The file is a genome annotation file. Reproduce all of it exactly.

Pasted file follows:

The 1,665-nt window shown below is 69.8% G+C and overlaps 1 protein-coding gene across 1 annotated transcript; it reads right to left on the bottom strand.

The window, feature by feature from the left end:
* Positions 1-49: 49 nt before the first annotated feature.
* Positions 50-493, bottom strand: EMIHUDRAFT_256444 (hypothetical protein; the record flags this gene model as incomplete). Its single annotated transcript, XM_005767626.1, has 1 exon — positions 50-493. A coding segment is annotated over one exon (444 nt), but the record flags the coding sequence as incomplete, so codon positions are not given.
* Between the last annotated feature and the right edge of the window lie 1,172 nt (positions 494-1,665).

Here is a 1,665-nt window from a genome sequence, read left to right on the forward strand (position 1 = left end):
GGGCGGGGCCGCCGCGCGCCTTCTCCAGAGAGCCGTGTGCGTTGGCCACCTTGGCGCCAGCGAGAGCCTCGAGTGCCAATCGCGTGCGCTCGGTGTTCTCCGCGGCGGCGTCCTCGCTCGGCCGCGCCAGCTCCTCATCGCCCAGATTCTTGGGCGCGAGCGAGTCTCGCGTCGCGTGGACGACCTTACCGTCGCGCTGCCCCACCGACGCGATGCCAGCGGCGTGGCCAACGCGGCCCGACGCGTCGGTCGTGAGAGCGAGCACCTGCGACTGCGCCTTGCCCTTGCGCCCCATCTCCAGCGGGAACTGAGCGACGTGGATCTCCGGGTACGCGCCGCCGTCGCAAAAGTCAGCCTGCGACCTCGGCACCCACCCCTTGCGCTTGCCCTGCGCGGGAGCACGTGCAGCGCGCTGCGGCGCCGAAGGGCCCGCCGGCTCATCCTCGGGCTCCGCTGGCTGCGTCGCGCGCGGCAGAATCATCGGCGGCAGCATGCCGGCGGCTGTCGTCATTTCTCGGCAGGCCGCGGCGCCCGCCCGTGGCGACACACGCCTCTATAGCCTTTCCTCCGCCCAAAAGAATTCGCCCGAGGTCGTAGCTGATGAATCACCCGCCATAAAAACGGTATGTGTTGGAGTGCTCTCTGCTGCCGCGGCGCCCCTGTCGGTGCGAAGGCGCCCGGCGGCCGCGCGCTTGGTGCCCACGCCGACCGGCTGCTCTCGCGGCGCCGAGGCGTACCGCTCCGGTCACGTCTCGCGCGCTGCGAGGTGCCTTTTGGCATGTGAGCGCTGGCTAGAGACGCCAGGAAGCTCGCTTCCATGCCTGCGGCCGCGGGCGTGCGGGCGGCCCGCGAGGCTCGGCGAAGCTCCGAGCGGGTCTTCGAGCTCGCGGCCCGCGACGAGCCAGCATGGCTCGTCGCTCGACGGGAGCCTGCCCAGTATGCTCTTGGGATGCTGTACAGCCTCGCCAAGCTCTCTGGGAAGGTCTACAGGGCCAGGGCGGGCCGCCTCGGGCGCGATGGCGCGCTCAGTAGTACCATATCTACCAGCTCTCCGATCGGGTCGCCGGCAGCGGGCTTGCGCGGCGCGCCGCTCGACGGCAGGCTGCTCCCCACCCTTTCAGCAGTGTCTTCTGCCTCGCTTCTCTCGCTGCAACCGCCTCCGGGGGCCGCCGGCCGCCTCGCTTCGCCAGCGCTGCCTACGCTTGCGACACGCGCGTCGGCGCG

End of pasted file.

The 1,665-nt window shown below is 69.8% G+C and overlaps 1 protein-coding gene across 1 annotated transcript; it reads right to left on the bottom strand.

The window, feature by feature from the left end:
* Positions 1-49: 49 nt before the first annotated feature.
* Positions 50-493, bottom strand: EMIHUDRAFT_256444 (hypothetical protein; the record flags this gene model as incomplete). Its single annotated transcript, XM_005767626.1, has 1 exon — positions 50-493. A coding segment is annotated over one exon (444 nt), but the record flags the coding sequence as incomplete, so codon positions are not given.
* Between the last annotated feature and the right edge of the window lie 1,172 nt (positions 494-1,665).

Here is a 1,665-nt window from a genome sequence, read left to right on the forward strand (position 1 = left end):
GGGCGGGGCCGCCGCGCGCCTTCTCCAGAGAGCCGTGTGCGTTGGCCACCTTGGCGCCAGCGAGAGCCTCGAGTGCCAATCGCGTGCGCTCGGTGTTCTCCGCGGCGGCGTCCTCGCTCGGCCGCGCCAGCTCCTCATCGCCCAGATTCTTGGGCGCGAGCGAGTCTCGCGTCGCGTGGACGACCTTACCGTCGCGCTGCCCCACCGACGCGATGCCAGCGGCGTGGCCAACGCGGCCCGACGCGTCGGTCGTGAGAGCGAGCACCTGCGACTGCGCCTTGCCCTTGCGCCCCATCTCCAGCGGGAACTGAGCGACGTGGATCTCCGGGTACGCGCCGCCGTCGCAAAAGTCAGCCTGCGACCTCGGCACCCACCCCTTGCGCTTGCCCTGCGCGGGAGCACGTGCAGCGCGCTGCGGCGCCGAAGGGCCCGCCGGCTCATCCTCGGGCTCCGCTGGCTGCGTCGCGCGCGGCAGAATCATCGGCGGCAGCATGCCGGCGGCTGTCGTCATTTCTCGGCAGGCCGCGGCGCCCGCCCGTGGCGACACACGCCTCTATAGCCTTTCCTCCGCCCAAAAGAATTCGCCCGAGGTCGTAGCTGATGAATCACCCGCCATAAAAACGGTATGTGTTGGAGTGCTCTCTGCTGCCGCGGCGCCCCTGTCGGTGCGAAGGCGCCCGGCGGCCGCGCGCTTGGTGCCCACGCCGACCGGCTGCTCTCGCGGCGCCGAGGCGTACCGCTCCGGTCACGTCTCGCGCGCTGCGAGGTGCCTTTTGGCATGTGAGCGCTGGCTAGAGACGCCAGGAAGCTCGCTTCCATGCCTGCGGCCGCGGGCGTGCGGGCGGCCCGCGAGGCTCGGCGAAGCTCCGAGCGGGTCTTCGAGCTCGCGGCCCGCGACGAGCCAGCATGGCTCGTCGCTCGACGGGAGCCTGCCCAGTATGCTCTTGGGATGCTGTACAGCCTCGCCAAGCTCTCTGGGAAGGTCTACAGGGCCAGGGCGGGCCGCCTCGGGCGCGATGGCGCGCTCAGTAGTACCATATCTACCAGCTCTCCGATCGGGTCGCCGGCAGCGGGCTTGCGCGGCGCGCCGCTCGACGGCAGGCTGCTCCCCACCCTTTCAGCAGTGTCTTCTGCCTCGCTTCTCTCGCTGCAACCGCCTCCGGGGGCCGCCGGCCGCCTCGCTTCGCCAGCGCTGCCTACGCTTGCGACACGCGCGTCGGCGCG